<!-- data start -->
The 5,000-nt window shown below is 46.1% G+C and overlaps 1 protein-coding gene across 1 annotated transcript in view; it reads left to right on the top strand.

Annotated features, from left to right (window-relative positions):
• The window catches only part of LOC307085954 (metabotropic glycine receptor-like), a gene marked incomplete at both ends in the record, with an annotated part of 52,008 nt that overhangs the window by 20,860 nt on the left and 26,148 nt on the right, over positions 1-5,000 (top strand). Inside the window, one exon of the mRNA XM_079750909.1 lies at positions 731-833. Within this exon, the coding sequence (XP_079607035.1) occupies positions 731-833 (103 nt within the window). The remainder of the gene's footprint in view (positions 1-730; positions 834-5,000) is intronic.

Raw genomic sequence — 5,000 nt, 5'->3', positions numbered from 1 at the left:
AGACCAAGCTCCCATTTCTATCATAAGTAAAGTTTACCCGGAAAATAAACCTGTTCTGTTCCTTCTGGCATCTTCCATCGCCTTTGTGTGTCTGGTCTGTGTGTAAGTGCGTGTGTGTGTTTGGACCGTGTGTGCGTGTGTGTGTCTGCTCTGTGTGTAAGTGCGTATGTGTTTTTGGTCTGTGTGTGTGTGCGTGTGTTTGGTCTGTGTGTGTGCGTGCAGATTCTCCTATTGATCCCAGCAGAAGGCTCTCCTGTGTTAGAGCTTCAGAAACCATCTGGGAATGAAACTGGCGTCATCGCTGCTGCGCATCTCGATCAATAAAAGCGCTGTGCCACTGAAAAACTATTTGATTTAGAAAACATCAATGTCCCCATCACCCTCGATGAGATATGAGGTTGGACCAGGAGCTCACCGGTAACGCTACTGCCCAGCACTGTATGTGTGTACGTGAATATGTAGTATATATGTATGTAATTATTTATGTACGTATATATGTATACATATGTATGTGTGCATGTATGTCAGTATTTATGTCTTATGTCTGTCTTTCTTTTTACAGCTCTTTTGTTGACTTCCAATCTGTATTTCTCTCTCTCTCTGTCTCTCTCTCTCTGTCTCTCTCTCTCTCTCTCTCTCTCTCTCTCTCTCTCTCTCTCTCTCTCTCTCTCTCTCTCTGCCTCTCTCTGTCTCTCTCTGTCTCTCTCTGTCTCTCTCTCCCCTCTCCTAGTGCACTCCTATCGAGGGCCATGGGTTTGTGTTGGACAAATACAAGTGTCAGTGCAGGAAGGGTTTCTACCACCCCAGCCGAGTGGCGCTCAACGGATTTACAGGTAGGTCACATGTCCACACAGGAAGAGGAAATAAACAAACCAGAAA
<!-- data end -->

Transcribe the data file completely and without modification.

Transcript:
The 5,000-nt window shown below is 46.1% G+C and overlaps 1 protein-coding gene across 1 annotated transcript in view; it reads left to right on the top strand.

Annotated features, from left to right (window-relative positions):
• The window catches only part of LOC307085954 (metabotropic glycine receptor-like), a gene marked incomplete at both ends in the record, with an annotated part of 52,008 nt that overhangs the window by 20,860 nt on the left and 26,148 nt on the right, over positions 1-5,000 (top strand). Inside the window, one exon of the mRNA XM_079750909.1 lies at positions 731-833. Within this exon, the coding sequence (XP_079607035.1) occupies positions 731-833 (103 nt within the window). The remainder of the gene's footprint in view (positions 1-730; positions 834-5,000) is intronic.

Raw genomic sequence — 5,000 nt, 5'->3', positions numbered from 1 at the left:
AGACCAAGCTCCCATTTCTATCATAAGTAAAGTTTACCCGGAAAATAAACCTGTTCTGTTCCTTCTGGCATCTTCCATCGCCTTTGTGTGTCTGGTCTGTGTGTAAGTGCGTGTGTGTGTTTGGACCGTGTGTGCGTGTGTGTGTCTGCTCTGTGTGTAAGTGCGTATGTGTTTTTGGTCTGTGTGTGTGTGCGTGTGTTTGGTCTGTGTGTGTGCGTGCAGATTCTCCTATTGATCCCAGCAGAAGGCTCTCCTGTGTTAGAGCTTCAGAAACCATCTGGGAATGAAACTGGCGTCATCGCTGCTGCGCATCTCGATCAATAAAAGCGCTGTGCCACTGAAAAACTATTTGATTTAGAAAACATCAATGTCCCCATCACCCTCGATGAGATATGAGGTTGGACCAGGAGCTCACCGGTAACGCTACTGCCCAGCACTGTATGTGTGTACGTGAATATGTAGTATATATGTATGTAATTATTTATGTACGTATATATGTATACATATGTATGTGTGCATGTATGTCAGTATTTATGTCTTATGTCTGTCTTTCTTTTTACAGCTCTTTTGTTGACTTCCAATCTGTATTTCTCTCTCTCTCTGTCTCTCTCTCTCTGTCTCTCTCTCTCTCTCTCTCTCTCTCTCTCTCTCTCTCTCTCTCTCTCTCTCTCTCTCTCTGCCTCTCTCTGTCTCTCTCTGTCTCTCTCTGTCTCTCTCTCCCCTCTCCTAGTGCACTCCTATCGAGGGCCATGGGTTTGTGTTGGACAAATACAAGTGTCAGTGCAGGAAGGGTTTCTACCACCCCAGCCGAGTGGCGCTCAACGGATTTACAGGTAGGTCACATGTCCACACAGGAAGAGGAAATAAACAAACCAGAAA